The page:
New podcast sheds light on research and the behind-the-scenes work of Rice historians.

Some of the most visible work done by Rice’s Task Force on Slavery, Segregation and Racial Injustice since its formation in June 2019 is a new podcast, which illuminates work that’s often far less visible: the behind-the-scenes research performed by historians such as Alex Byrd ’90 and Caleb McDaniel.

The two professors are not only co-chairs of the task force, they’re also the hosts of a weekly webinar and podcast called “Doc Talks.” Both formats spotlight an ongoing research project that aims to discover, document and disseminate Rice’s past with respect to slavery, segregation and racial injustice.

Each Friday at noon during the fall semester, Byrd and McDaniel convened via Zoom to discuss documents — “Doc Talks” refers to both the presenters and what they present — found in the process of research done, for example, by students in courses like McDaniel’s Rice, Slavery and Segregation. The course, the webinars and the podcast are just a few of many ongoing efforts by the task force to involve the entire Rice community in its findings.

Documents examined each week include everything from the iconic photograph of Jacqueline McCauley ’70, the first Black female undergrad at Rice, to a letter from Houston philanthropist Joseph Cullinan withdrawing his financial support from Rice over concerns about the presence of the Ku Klux Klan on campus.

“We wanted from the beginning to release the ‘Doc Talks’ as podcast episodes, because we realized that not everyone would be able to attend the live recordings,” McDaniel said. Documents examined each week include everything from the iconic photograph of Jacqueline McCauley ’70, the first Black female undergrad at Rice, to a letter from Houston philanthropist Joseph Cullinan withdrawing his financial support from Rice over concerns about the presence of the Ku Klux Klan on campus.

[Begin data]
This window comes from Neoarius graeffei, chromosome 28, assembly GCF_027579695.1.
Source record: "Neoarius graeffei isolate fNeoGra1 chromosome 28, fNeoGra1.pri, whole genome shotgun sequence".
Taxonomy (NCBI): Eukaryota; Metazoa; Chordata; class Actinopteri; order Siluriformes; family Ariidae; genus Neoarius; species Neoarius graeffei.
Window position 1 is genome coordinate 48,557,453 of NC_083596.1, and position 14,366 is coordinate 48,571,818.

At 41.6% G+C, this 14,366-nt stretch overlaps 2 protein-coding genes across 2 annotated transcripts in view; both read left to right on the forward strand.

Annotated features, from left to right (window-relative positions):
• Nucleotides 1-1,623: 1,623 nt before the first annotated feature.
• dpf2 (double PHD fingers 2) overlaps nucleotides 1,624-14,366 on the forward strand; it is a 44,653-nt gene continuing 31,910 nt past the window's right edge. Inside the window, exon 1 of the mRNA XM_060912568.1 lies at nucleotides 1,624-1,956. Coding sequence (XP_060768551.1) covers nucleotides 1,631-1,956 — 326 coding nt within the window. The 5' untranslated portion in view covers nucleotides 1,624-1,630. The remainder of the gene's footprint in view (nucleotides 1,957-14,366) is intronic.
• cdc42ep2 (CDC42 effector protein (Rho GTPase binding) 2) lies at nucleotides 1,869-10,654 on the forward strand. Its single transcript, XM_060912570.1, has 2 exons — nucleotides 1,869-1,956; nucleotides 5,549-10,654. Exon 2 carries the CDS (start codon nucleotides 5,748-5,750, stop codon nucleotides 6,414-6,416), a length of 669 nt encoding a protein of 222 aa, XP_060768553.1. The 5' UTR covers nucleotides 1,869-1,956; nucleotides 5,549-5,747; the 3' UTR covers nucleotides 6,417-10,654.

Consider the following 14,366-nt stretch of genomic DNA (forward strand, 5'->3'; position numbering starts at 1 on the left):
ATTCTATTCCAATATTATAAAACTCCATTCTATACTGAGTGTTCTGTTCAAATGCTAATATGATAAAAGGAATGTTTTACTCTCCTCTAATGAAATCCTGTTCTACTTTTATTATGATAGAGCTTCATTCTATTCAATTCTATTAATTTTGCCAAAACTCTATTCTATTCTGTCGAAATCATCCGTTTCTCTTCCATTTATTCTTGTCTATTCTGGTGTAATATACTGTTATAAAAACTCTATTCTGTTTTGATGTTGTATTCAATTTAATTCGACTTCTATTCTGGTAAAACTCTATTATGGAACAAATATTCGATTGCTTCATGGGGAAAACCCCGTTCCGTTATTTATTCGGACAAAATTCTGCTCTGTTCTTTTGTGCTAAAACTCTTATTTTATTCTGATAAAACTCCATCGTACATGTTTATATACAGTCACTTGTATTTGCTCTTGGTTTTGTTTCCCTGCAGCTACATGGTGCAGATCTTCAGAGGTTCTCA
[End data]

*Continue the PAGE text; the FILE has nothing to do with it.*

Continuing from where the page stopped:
A student research showcase episode brought together undergraduates and alumni to discuss a touching application essay written in flowing cursive by Rice’s first Black female graduate, Linda Faye Williams ’70, as well as a record of a transaction of $1,450 for “Negro property” in one of William Marsh Rice’s business ledgers from 1859. The latter, buried under 787 pages of other business recordings in that year alone, represents the intense sifting historians must do to find valuable nuggets amid the silt.

The podcast version of “Doc Talks” provides an even deeper dive into questions raised by the week’s research topic, with Byrd and McDaniel recording an addendum to each episode alongside producer Kate Coley ’11, associate director of alumni programs. “Doc Talks” will continue into the spring semester, providing even more fodder for the podcasts and more opportunities for students and professors alike to present their research.

“These talks are an opportunity to inform the Rice community about the work of the task force, but they are also a chance to show our audience how historians work, how we approach documents, what kinds of questions we wrestle with in our discipline,” McDaniel said. 

To listen to episodes of Rice’s “Doc Talks” podcast and view the documents discussed, visit
taskforce.rice.edu/doctalks/podcasts.

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